With respect to Rockwood, the situation is in some respects more clear and in other respects less so. If, as we must, we view the facts in the light most favorable to Rockwood (the nonmoving party), we must conclude that Barsalou addressed three opinion letters directly to Rockwood, in care of its agent, Eckis. These letters were provided in response to a direct request from Gerulat, another Rockwood agent.[8] If Rockwood is *711 able to establish these facts to the satisfaction of the factfinder, its claim under Credit Alliance would be even stronger than that of Vereins. Under the alternative scenario, i.e., if Rockwood relied only upon the IDL letters, the connection between it and defendants would be somewhat less direct. Nonetheless, the circumstances fit well within the parameters of liability outlined in Credit Alliance. Barsalou understood that the transactions at issue would involve a surety. Gerulat (who, viewing the facts in the light most favorable to the nonmoving party, must be considered Rockwood's agent) and Barsalou had numerous conversations dealing with Rockwood's ability to act as surety, resulting in various documents being sent from Gerulat to Barsalou concerning the Rockwood bonds. Besides the direct contacts between Gerulat and Barsalou, there is the additional fact that Rockwood is specifically mentioned as the surety in the Note Pledge Assignment executed by IDL, a document which Barsalou admits having reviewed in preparing his opinion letter. Hence, permitting recovery by Rockwood a party whose participation in the transaction was specifically contemplated by Barsalou would in no way expand liability to "an indeterminate class."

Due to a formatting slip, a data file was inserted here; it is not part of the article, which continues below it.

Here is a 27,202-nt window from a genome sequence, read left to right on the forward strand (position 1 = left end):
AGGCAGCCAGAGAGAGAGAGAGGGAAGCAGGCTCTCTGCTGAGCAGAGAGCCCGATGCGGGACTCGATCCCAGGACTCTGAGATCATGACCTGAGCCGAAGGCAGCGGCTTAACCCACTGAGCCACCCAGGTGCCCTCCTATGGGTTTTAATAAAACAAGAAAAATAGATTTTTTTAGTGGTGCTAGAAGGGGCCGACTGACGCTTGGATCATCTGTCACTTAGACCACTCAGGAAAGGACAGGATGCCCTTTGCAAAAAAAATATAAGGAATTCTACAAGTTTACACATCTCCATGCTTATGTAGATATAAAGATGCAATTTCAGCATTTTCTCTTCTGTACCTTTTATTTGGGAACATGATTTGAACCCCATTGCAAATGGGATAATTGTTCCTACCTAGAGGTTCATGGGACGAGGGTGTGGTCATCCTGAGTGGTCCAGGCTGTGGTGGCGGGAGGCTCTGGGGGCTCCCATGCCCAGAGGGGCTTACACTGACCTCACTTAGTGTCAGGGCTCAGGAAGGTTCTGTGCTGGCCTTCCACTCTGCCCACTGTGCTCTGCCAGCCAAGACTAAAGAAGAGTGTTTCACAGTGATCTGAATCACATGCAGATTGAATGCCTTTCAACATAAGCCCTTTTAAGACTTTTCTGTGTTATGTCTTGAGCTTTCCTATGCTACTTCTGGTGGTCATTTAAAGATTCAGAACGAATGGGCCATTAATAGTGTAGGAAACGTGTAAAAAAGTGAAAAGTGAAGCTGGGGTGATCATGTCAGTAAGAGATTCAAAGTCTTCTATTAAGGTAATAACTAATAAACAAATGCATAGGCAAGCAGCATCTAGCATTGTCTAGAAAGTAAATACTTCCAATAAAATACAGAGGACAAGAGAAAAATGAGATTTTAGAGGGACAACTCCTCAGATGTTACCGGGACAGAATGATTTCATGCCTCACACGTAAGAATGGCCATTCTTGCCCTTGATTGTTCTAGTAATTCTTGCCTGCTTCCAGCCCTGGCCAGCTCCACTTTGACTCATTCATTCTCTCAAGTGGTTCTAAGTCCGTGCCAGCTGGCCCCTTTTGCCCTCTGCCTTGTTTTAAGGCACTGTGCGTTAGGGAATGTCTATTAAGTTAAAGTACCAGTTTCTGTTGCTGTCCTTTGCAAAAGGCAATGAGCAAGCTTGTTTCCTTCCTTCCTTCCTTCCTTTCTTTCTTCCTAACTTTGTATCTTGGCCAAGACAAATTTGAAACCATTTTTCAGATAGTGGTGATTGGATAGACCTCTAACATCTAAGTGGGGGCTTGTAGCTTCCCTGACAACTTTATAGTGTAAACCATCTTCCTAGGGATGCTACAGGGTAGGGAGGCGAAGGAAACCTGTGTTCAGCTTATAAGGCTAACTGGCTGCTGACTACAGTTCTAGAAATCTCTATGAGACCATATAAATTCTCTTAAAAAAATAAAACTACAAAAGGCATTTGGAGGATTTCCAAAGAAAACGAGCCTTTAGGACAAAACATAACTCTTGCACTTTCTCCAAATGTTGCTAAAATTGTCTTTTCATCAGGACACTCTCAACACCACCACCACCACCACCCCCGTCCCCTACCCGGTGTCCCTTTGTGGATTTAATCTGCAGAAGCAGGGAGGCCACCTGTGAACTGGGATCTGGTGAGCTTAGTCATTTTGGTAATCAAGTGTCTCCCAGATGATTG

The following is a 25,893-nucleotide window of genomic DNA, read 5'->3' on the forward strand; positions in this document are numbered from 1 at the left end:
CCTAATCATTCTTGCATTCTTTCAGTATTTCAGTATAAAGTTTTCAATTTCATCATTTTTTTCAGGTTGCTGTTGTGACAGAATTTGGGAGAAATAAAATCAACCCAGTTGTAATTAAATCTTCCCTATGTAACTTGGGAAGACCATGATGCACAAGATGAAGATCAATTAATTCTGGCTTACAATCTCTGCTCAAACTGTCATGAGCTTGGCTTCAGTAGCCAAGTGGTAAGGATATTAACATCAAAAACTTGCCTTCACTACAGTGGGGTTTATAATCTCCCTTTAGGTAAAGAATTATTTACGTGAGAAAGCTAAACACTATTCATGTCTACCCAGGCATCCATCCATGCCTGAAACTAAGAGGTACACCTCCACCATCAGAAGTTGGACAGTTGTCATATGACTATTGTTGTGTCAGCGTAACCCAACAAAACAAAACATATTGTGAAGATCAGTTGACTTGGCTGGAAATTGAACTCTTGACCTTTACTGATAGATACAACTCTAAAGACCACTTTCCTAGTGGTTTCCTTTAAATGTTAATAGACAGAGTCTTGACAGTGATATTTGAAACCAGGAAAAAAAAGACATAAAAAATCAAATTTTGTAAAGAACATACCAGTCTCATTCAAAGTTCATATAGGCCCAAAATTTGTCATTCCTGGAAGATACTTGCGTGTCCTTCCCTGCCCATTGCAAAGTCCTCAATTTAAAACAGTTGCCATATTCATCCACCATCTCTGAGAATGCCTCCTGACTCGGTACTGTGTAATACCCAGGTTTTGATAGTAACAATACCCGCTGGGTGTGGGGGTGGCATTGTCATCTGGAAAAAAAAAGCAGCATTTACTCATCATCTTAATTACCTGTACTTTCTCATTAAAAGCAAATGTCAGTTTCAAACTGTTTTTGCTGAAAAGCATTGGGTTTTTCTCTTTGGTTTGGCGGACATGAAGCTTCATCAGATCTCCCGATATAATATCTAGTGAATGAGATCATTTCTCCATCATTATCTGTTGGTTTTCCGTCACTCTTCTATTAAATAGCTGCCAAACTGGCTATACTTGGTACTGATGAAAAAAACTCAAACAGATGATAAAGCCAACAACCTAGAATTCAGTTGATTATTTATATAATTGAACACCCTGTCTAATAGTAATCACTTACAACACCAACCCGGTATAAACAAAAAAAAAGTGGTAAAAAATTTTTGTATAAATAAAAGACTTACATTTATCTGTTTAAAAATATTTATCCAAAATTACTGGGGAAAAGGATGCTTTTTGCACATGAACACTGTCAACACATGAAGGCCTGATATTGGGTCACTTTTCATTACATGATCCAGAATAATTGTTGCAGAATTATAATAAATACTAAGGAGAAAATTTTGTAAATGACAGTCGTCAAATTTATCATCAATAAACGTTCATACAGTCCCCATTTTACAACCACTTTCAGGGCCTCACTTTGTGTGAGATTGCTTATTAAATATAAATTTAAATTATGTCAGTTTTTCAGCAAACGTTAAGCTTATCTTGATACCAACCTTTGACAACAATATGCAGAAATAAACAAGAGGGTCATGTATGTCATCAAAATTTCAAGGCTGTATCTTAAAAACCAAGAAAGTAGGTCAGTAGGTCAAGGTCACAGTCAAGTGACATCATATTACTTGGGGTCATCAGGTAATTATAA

(b) The Application of the Ultramares Doctrine to Members of the Legal Profession

The next question we must address is whether or not the Ultramares doctrine (as refined in Credit Alliance) applies to negligent statements by lawyers. As no one contends that there is a New York Court of Appeals decision squarely in point, it is our task to predict as best we can what that Court would do were the question presented to it. Plummer v. Lederle Laboratories (2d Cir.) 819 F.2d 349, 355, cert. denied (1987) ___ U.S. ___, 108 S. Ct. 232, 98 L. Ed. 2d 191, citing Meredith v. Winter Haven (1943) 320 U.S. 228, 64 S. Ct. 7, 88 L. Ed. 9.